Adhesive Capsulitis—Arthroscopic Surgery
(Frozen Shoulder—Arthroscopic Surgery)
Adhesive capsulitis is a tightening in the shoulder joint. It decreases the range of motion in the shoulder and causes pain. This condition is also known as frozen shoulder. It is caused by tightening of the soft tissue and formation of scar tissue.
During this arthroscopic surgery, the doctor cuts and removes scar tissue around the shoulder. The goal of the procedure is to improve range-of-motion by breaking up scar tissue
Reasons for Procedure
This procedure is done to:
- Relieve pain
- Restore range of motion in the shoulder joint
- Break up scar tissue
Problems from the procedure are rare, but all procedures have some risk. Your doctor will review potential problems, like:
- Nerve injury
- Damage to soft tissue
- Instability or stiffness in joint
- Reaction to anesthesia used
Factors that may increase your risk of complications:
What to Expect
Prior to Procedure
Your doctor may do the following:
Talk to your doctor about your medications. You may be asked to stop taking some medications up to one week before the procedure.
Leading up to the procedure:
- Arrange for a ride to and from the hospital, and for help at home after the procedure.
- The night before, eat a light meal. Do not eat or drink anything after midnight.
- If told to do so by your doctor, on the day of the surgery, shower using a special antibacterial soap. Do not use deodorant.
General anesthesia will most likely be used. You will be asleep during the procedure.
Description of the Procedure
Three small incisions will be made in your shoulder. A special tool called an arthroscope will be inserted. An arthroscope is a flexible tube with a light at the end and a camera attached. This will allow the doctor to view the inside of the shoulder on a screen. Tiny instruments will be inserted into the other incisions. The doctor will then cut and remove scar tissue. The incisions will be closed with stitches.
Immediately After Procedure
You will be taken to a recovery room after surgery. You will be monitored for any adverse reactions to surgery or anesthesia.
How Much Will It Hurt?
Anesthesia will prevent pain during surgery. Pain and discomfort after the procedure can be managed with medications.
Average Hospital Stay
If there are no complications, it may be possible to leave the hospital on the same day. Talk to your doctor to see if this is an option in your case.
During your stay, the hospital staff will take steps to reduce your chance of infection such as:
- Washing their hands
- Wearing gloves or masks
- Keeping your incisions covered
There are also steps you can take to reduce your chances of infection such as:
- Washing your hands often and reminding visitors and healthcare providers to do the same
- Reminding your healthcare providers to wear gloves or masks
- Not allowing others to touch your incisions
Your shoulder will be sore for a few weeks. It can take 3-6 months to fully recover.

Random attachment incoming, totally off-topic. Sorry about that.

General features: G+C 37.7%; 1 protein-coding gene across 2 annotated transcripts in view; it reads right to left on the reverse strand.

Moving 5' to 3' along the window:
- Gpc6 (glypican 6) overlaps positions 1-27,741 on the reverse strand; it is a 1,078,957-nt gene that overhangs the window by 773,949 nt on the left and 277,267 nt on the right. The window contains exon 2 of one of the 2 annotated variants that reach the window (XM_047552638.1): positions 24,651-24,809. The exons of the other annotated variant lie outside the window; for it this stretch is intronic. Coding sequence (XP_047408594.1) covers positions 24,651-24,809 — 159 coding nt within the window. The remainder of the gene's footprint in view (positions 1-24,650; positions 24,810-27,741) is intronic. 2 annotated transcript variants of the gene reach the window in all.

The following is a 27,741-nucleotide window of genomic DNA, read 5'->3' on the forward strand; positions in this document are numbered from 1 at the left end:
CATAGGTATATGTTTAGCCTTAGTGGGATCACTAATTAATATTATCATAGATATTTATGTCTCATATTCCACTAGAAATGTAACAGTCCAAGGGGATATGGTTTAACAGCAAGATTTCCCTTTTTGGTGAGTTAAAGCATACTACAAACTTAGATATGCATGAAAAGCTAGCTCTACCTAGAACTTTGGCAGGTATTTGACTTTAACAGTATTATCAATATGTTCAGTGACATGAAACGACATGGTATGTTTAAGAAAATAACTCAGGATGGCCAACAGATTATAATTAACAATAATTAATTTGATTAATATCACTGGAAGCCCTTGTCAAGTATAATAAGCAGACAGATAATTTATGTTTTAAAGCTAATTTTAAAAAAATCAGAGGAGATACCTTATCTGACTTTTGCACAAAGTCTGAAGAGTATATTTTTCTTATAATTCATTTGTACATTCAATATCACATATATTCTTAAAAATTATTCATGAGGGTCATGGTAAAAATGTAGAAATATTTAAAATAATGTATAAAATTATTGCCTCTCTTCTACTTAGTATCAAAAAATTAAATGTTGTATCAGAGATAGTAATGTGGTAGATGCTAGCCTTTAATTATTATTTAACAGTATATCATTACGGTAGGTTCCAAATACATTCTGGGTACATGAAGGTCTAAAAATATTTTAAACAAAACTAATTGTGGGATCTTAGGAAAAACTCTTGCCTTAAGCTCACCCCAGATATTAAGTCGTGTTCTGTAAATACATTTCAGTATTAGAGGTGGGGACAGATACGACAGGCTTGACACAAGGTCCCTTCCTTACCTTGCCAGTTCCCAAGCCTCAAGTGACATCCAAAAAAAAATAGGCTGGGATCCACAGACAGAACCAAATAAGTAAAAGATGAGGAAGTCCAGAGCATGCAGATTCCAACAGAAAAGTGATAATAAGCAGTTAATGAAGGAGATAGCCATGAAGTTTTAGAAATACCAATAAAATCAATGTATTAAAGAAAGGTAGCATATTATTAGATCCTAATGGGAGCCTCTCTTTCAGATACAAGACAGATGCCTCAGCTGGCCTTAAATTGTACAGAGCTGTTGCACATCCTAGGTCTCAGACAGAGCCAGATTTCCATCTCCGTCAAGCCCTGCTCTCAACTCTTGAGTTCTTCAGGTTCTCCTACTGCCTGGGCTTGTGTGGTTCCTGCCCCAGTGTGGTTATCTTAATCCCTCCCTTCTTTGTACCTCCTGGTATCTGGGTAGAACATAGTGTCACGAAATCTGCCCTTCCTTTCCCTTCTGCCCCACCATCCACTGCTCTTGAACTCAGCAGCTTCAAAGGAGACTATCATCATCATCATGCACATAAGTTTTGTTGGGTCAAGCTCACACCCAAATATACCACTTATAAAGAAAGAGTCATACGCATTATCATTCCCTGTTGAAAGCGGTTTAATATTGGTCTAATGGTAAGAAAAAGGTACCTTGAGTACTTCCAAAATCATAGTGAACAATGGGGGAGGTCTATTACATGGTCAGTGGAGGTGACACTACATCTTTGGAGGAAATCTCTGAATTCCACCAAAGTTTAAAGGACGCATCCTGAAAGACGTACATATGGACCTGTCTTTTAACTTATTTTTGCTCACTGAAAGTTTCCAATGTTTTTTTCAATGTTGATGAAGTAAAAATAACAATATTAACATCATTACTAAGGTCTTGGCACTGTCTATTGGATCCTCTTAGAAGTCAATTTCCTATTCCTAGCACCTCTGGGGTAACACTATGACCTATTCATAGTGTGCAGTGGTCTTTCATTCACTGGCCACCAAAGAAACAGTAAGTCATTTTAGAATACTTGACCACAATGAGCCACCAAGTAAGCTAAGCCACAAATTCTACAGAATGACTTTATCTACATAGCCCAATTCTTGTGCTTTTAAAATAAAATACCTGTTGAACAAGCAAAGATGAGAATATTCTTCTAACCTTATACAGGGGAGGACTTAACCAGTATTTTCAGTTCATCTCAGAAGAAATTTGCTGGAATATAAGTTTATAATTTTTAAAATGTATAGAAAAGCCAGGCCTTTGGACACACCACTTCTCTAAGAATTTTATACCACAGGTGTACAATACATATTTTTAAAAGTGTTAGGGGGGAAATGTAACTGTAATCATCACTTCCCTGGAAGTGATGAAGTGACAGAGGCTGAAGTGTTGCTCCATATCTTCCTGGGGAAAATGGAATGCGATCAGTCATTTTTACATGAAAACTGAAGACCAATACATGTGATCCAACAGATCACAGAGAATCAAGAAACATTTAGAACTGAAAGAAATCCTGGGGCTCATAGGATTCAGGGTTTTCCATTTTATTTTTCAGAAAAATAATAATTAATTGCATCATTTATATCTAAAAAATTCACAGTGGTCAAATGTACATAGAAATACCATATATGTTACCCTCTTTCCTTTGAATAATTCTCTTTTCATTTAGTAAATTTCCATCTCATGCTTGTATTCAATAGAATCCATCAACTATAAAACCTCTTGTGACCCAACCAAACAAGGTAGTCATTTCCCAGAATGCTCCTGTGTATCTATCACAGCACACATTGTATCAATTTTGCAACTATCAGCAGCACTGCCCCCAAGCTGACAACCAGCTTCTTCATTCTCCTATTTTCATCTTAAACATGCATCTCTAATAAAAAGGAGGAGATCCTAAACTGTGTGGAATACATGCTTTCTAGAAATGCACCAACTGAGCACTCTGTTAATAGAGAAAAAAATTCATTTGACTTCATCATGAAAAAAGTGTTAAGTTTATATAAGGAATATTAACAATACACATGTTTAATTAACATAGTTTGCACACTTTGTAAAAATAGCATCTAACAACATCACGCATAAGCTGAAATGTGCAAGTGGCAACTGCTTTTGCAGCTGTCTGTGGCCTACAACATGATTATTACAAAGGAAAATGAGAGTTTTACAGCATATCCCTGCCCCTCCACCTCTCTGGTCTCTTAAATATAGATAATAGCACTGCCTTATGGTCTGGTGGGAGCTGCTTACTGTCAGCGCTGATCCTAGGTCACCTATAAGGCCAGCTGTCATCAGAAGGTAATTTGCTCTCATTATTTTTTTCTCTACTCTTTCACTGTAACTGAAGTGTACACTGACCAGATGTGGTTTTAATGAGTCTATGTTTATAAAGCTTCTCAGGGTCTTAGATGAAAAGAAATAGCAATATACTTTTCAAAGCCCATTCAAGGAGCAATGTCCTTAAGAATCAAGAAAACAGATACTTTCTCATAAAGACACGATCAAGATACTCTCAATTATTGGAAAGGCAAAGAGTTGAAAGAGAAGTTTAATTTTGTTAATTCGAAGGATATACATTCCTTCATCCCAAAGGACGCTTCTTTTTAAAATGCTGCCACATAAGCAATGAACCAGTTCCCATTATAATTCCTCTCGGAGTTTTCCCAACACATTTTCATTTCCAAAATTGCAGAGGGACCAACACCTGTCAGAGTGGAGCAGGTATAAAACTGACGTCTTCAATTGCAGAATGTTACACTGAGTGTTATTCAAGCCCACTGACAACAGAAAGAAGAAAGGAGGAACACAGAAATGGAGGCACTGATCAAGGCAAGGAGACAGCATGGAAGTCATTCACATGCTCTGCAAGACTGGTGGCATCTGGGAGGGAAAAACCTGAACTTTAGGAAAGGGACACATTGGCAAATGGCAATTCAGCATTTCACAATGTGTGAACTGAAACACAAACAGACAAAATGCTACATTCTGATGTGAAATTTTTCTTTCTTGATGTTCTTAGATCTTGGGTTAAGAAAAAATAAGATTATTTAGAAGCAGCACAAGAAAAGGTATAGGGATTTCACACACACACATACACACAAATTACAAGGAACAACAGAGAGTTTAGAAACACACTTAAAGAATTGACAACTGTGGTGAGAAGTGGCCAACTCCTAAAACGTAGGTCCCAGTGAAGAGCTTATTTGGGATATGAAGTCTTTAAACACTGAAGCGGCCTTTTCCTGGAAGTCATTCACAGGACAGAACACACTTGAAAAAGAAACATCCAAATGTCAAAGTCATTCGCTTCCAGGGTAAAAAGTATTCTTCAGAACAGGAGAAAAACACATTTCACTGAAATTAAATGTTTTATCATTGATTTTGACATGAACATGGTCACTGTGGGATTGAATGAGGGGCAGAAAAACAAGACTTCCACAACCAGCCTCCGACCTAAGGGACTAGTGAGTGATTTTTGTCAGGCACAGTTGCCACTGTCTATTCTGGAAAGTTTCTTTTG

When you return home, you may be asked to do the following to help ensure a smooth recovery:
- Use a sling if told to do so by your doctor. You may not need to use one, because it can cause stiffness.
- Work with a physical therapist at home to focus on range-of-motion exercises.
Call Your Doctor
It is important to monitor your recovery. Alert your doctor to any problems. If any of the following occur, call your doctor:
- Signs of infections, including fever and chills
- Redness, swelling, increasing pain, excessive bleeding, or discharge from the incision sites
- Cough, trouble breathing, or chest pain
- Severe nausea or vomiting
- Pain becomes worse or swelling increases
- Tingling or numbness that will not go away, especially in arms and hands
If you think you have an emergency, call for medical help right away.
Ortho Info— American Academy of Orthopaedic Surgeons
Sports Med—American Orthopaedic Society for Sports Medicine
Canadian Orthopaedic Association
Canadian Orthopaedic Foundation
Adhesive capsulitis of shoulder. EBSCO DynaMed website. Available at: http://www.ebscohost.com/dynamed. Updated November 17, 2014. Accessed December 17, 2014.
Adhesive capsulitis (frozen shoulder). Palo Alto Medical Foundation website. Available at: http://www.pamf.org/sports/king/adhesive_caps.html. Accessed December 17, 2014.
Ewald A. Adhesive capsulitis: A review. Am Fam Physician. 2011;83(4):417-422.
Examination under anesthesia. University of Washington Orthopaedics and Sports Medicine website. Available at: http://www.orthop.washington.edu/?q=patient-care/articles/shoulder/examination-under-anesthesia.html. Updated February 4, 2013. Accessed December 17, 2014.
Frozen shoulder. American Academy of Orthopaedic Surgeons Ortho Info website. Available at: http://orthoinfo.aaos.org/topic.cfm?topic=A00071. Updated January 2011. Accessed December 17, 2014.
Shoulder arthroscopy. American Academy of Orthopaedic Surgeons website. Available at: http://orthoinfo.aaos.org/topic.cfm?topic=A00589. April 2011. Accessed December 17, 2014
Warner JP. Frozen shoulder: Diagnosis and management. J Am Acad Orthop Surg. 1997;5:130-140.
Shoulder surgery. American Academy of Orthopaedic Surgeons Ortho Info website. Available at: http://orthoinfo.aaos.org/topic.cfm?topic=A00066. Updated August 2009. Accessed December 17, 2014.
Last reviewed December 2014 by Michael Woods, MD
Please be aware that this information is provided to supplement the care provided by your physician. It is neither intended nor implied to be a substitute for professional medical advice. CALL YOUR HEALTHCARE PROVIDER IMMEDIATELY IF YOU THINK YOU MAY HAVE A MEDICAL EMERGENCY. Always seek the advice of your physician or other qualified health provider prior to starting any new treatment or with any questions you may have regarding a medical condition.